Ubuntu – Any way to get a fresh ubuntu desktop without re-installing


I don't want to wipe my hard drive. I just want to get rid of all the extra software I've installed over time, and return to a prisitine, default system.

Best Answer

I do this occasionally, using aptitude. Aptitude is a console ("old-skool") tool that's powerful but a little tricky to get to use. It's like vim or emacs, when Ubuntu Software Center is like Gedit or AbiWord :-) Nevertheless, there's a good way to achieve your goal in aptitude, so if you're willing to give it a try, this might work for you.

First install aptitude:

sudo apt-get install aptitude

You might want to read the docs for aptitude. If you don't, you'll be following my directions below blind, and could fly into a mountainside that leaves your system unbootable, in which case you'll need to try one of the "careful reinstall" options where you do a fresh install trying to preserve your personal data along the way. The docs for aptitude are at:

zless /usr/share/doc/aptitude/README

Now, go into aptitude. I'll tell you a series of keys to press. The case (upper or lower) is significant: U is different to u.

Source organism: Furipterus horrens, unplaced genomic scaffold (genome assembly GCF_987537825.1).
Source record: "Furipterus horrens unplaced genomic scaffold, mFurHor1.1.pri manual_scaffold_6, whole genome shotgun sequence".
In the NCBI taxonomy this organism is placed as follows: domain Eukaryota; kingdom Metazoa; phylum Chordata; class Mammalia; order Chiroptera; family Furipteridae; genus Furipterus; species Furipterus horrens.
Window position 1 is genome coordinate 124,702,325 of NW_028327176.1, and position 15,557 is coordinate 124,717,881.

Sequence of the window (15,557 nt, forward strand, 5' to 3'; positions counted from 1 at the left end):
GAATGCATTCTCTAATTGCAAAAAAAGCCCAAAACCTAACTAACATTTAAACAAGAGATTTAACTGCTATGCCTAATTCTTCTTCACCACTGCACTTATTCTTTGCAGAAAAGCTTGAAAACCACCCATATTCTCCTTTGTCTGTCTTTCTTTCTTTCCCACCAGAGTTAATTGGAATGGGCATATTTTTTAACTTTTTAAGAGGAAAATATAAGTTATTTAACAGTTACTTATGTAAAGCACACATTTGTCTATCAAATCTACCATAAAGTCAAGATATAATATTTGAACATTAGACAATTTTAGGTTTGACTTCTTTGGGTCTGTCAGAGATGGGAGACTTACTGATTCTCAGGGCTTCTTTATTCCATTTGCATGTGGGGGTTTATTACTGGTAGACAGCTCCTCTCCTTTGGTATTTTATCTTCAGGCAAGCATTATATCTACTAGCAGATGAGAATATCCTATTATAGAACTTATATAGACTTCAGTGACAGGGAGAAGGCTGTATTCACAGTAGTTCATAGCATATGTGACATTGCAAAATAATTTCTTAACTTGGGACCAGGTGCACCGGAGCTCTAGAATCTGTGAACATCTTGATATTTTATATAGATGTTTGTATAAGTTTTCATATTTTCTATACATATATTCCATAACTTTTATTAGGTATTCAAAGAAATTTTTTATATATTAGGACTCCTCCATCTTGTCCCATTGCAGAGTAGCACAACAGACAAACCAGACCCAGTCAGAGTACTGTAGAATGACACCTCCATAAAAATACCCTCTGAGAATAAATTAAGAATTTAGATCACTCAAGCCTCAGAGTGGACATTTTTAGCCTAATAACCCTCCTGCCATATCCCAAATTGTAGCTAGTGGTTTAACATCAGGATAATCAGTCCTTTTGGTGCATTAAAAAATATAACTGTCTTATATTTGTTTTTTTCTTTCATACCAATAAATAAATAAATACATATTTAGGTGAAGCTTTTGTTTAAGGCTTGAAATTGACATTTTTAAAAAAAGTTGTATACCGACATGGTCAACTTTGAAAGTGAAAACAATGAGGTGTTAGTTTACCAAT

sudo aptitude

u (this updates the package database. press enter to clear any warnings that popup afterwards)

arrow down to the section called "Installed packages"

M (this marks every package as automatically installed, so it schedules all of them for removal. don't quit now or you'll be in trouble)

/ (this opens a search dialog)

ubuntu-desktop [ENTER]

+(this tells aptitude you want to install ubuntu-desktop and all dependencies)

[ENTER] (goes into the details for the ubuntu-desktop package)

arrow down to the "Recommends" line

+ (tells aptitude to install all the recommended packages too)

g ("go" - will tell you what it wants to do)

g (confirms that you want to do it, and gets going)

That should leave you fully up to date, with a relatively clean, minimal desktop system.

If you get stuck, hit ? for help in aptitude. You may need to use a or z to scroll up and down in various places. I did say it was old-skool :-) But once you know how to use it, you can get a lot of detailed package management done quickly.